A mesmerizing debut novel for fans of Madeline Miller's Circe.
Ariadne, Princess of Crete, grows up greeting the dawn from her beautiful dancing floor and listening to her nursemaid’s stories of gods and heroes. But beneath her golden palace echo the ever-present hoofbeats of her brother, the Minotaur, a monster who demands blood sacrifice.
When Theseus, Prince of Athens, arrives to vanquish the beast, Ariadne sees in his green eyes not a threat but an escape. Defying the gods, betraying her family and country, and risking everything for love, Ariadne helps Theseus kill the Minotaur. But will Ariadne’s decision ensure her happy ending? And what of Phaedra, the beloved younger sister she leaves behind?
Hypnotic, propulsive, and utterly transporting, Jennifer Saint's Ariadne forges a new epic, one that puts the forgotten women of Greek mythology back at the heart of the story, as they strive for a better world.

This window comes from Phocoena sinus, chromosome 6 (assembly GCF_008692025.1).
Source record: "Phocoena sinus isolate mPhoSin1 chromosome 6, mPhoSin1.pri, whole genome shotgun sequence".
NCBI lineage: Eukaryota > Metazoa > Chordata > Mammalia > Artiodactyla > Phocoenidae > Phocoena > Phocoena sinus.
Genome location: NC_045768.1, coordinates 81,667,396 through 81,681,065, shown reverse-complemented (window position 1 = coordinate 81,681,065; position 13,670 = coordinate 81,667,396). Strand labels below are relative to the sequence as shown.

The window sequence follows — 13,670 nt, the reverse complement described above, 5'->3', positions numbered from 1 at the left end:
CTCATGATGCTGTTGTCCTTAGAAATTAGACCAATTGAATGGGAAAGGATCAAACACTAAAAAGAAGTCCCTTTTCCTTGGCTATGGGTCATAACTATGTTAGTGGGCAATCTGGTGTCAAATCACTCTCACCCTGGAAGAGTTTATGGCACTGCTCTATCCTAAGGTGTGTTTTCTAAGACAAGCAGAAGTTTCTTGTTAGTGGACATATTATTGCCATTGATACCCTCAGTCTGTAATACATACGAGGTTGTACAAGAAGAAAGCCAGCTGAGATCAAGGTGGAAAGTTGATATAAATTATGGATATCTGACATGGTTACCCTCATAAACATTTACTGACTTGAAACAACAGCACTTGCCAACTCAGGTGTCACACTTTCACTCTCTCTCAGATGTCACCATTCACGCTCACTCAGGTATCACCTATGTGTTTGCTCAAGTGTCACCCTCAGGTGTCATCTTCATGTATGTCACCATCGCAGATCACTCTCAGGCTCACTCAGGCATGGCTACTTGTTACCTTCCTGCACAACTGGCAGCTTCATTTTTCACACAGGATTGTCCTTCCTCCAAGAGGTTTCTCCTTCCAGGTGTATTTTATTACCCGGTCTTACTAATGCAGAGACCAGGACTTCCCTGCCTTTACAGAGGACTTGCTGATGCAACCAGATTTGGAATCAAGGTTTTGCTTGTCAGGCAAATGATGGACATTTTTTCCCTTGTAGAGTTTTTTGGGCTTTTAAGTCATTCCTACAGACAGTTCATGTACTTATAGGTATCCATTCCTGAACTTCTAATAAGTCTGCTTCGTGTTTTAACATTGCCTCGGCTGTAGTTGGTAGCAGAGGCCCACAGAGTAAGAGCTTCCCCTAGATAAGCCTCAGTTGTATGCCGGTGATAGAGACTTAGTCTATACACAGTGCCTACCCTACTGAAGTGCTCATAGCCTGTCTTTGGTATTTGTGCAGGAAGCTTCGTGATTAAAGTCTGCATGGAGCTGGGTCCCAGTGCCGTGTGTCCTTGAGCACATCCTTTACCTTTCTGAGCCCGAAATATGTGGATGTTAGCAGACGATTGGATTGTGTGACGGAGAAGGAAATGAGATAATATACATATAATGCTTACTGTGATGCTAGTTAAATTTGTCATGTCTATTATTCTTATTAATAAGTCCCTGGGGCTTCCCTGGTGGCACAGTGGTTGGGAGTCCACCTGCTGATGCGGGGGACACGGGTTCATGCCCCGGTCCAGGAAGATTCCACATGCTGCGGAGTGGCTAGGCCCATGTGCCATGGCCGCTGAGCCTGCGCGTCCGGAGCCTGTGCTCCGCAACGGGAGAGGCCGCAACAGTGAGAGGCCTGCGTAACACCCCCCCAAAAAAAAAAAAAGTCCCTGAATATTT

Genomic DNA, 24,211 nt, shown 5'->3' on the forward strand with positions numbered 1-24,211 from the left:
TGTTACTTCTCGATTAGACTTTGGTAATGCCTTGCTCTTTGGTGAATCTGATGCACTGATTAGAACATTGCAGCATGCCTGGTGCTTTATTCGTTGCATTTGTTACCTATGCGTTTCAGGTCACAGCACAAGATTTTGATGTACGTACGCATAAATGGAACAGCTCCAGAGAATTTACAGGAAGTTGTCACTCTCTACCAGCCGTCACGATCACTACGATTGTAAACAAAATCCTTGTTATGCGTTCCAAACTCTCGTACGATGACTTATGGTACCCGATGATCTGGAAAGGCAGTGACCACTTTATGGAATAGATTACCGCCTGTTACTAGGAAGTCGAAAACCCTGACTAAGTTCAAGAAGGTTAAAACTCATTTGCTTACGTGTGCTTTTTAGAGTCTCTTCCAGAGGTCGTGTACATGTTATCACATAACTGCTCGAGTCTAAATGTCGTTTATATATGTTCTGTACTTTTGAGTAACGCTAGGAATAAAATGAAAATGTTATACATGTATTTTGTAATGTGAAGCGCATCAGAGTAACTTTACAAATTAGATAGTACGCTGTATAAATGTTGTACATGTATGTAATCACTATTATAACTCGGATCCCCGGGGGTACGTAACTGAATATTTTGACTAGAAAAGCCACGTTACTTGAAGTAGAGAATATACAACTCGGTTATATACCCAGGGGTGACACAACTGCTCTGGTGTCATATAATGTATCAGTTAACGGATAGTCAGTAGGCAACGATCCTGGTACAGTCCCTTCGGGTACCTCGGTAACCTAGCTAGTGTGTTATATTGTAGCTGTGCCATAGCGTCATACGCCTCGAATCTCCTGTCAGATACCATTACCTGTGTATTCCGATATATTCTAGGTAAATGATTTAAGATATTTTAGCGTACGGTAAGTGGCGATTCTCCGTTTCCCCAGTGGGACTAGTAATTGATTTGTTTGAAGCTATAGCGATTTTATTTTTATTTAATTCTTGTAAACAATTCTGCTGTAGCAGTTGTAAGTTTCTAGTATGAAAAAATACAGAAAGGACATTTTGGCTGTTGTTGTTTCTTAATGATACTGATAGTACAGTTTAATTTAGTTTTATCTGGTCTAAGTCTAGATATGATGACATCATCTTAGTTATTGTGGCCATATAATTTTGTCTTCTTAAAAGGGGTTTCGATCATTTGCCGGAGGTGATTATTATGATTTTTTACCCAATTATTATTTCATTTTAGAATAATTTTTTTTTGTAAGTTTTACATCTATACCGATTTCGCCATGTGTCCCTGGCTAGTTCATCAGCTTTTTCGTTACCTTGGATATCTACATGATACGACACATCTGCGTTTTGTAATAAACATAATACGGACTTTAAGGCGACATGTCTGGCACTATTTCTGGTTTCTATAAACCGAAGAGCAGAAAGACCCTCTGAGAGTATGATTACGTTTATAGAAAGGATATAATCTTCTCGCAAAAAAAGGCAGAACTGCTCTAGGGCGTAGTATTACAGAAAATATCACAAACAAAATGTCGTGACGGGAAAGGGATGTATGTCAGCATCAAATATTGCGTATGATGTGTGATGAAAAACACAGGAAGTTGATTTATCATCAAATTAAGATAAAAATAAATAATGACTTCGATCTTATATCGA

Saint's enchanting debut retells the myth of the minotaur through the eyes of Ariadne, daughter of King Minos of Crete. Ariadne's life has always been touched by the gods, as her mother, Pasiphae, is the daughter of Helios, god of the sun. She has also witnessed their wrath, unfairly brought down upon Pasiphae by Poseidon, the sea god, because of Minos's transgressions against him. Her punishment, to fall into obsessive love with a bull, resulted in the Minotaur, Ariadne's half-human, half-bull brother. When Theseus, prince of Athens, is sent as part of that city's annual sacrifice to the Minotaur, a smitten Ariadne helps him defeat the monster and they flee Crete together. Ariadne hoped they would bring her sister, Phaedra, with them, but fickle Theseus breaks his promise, leaving Phaedra behind and abandoning Ariadne on the island of Naxos. The island is the home of Dionysus, god of wine and pleasure, and he takes Ariadne as his wife. Phaedra, meanwhile, is reluctantly married off to Theseus in a political maneuver of her father's. As the women navigate their changing positions of power, they court disaster at the hands of both gods and men. Saint expertly highlights how often the women of this world pay the price for the actions of the men around them. Lovers of mythology should snap this up. \n